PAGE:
7 toxic team behaviors IT leaders must root out

When an IT team member begins behaving poorly, performance and productivity will likely suffer. Here’s how to detect and eradicate destructive attitudes before they take root.

Just as a happy and motivated IT team tends to be efficient, innovative, and highly productive, a toxic staff is destined to bicker, miss goals, and experience the sort of disruption that has nothing to do with positive transformation.

Toxic team behavior is an issue nearly all IT leaders will encounter at some point during their careers, most likely more than once and in various guises. Here’s a rundown of seven common types of toxic team behavior and how to root each out before serious, long-term damage results.


Rude behavior can instantly fracture a team, destroying collaboration, delaying projects, and threatening members’ sense of psychological safety, says Binyamin Cooper, a post-doctoral research fellow at Carnegie Mellon University’s Tepper School of Business. “Rudeness includes behaviors such as belittling and demeaning comments, insults, eye-rolling, taking credit for someone’s work, or excluding someone from office camaraderie,” he notes.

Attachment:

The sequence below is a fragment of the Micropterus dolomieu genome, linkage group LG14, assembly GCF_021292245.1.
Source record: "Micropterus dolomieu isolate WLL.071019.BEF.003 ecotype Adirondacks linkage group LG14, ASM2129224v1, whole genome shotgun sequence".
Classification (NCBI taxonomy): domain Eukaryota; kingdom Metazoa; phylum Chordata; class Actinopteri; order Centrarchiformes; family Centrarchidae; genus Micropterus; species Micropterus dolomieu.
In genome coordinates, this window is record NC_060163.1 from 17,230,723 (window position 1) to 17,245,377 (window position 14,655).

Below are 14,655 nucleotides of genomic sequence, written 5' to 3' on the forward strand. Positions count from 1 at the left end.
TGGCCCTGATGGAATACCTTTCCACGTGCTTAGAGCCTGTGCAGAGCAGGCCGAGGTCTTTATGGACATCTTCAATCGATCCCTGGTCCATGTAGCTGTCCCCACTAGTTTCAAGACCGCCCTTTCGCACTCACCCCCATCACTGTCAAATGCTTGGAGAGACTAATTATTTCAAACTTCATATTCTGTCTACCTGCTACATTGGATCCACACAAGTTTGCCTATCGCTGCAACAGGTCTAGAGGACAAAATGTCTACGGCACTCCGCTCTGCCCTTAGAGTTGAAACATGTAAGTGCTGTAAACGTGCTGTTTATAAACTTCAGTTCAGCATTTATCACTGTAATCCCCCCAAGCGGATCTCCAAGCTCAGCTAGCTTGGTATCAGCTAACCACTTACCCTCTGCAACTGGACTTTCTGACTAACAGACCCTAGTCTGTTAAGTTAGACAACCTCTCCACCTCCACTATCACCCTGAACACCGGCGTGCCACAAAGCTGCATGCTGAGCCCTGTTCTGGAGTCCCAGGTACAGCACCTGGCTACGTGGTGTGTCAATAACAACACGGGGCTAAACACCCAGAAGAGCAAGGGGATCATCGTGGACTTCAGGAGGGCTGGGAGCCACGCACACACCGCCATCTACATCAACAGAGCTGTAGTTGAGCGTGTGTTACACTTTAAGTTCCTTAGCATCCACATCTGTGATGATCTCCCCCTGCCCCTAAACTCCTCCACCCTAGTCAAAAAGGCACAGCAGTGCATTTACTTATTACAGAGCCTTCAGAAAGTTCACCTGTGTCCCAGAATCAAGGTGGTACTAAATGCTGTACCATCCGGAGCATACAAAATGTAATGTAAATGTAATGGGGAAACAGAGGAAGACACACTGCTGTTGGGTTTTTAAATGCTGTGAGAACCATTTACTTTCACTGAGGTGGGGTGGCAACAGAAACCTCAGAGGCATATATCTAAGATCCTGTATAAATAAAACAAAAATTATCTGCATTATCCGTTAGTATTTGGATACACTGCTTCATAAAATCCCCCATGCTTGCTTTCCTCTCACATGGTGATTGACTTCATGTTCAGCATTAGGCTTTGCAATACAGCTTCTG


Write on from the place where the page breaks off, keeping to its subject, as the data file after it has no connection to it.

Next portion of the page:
Rudeness impacts individuals beyond the instigator’s direct targets, potentially contaminating an entire team or department. “Once rude behavior happens, it’s easy for negative thoughts to seep into people’s heads and stay there, translating into negative behavior,” Cooper says.

Individuals harboring an inclination for rude behavior can often be detected during the hiring process. “Interviewing job candidates using structured interviews for civil behavior may reveal an indication for a tendency to behave rudely,” Cooper suggests. “Additionally, prioritizing an organizational climate of civility and accountability and offering training on interpersonal communication, especially on stressful interactions, may be helpful in reducing the likelihood of these behaviors.”

Link: https://www.cio.com/article/188986/7-toxic-team-behaviors-it-leaders-must-root-out.html

Binyamin (Benny) Cooper
Binyamin (Benny) Cooper
Assistant Professor

My research explores how communicators and receivers navigate difficult conversations in the workplace.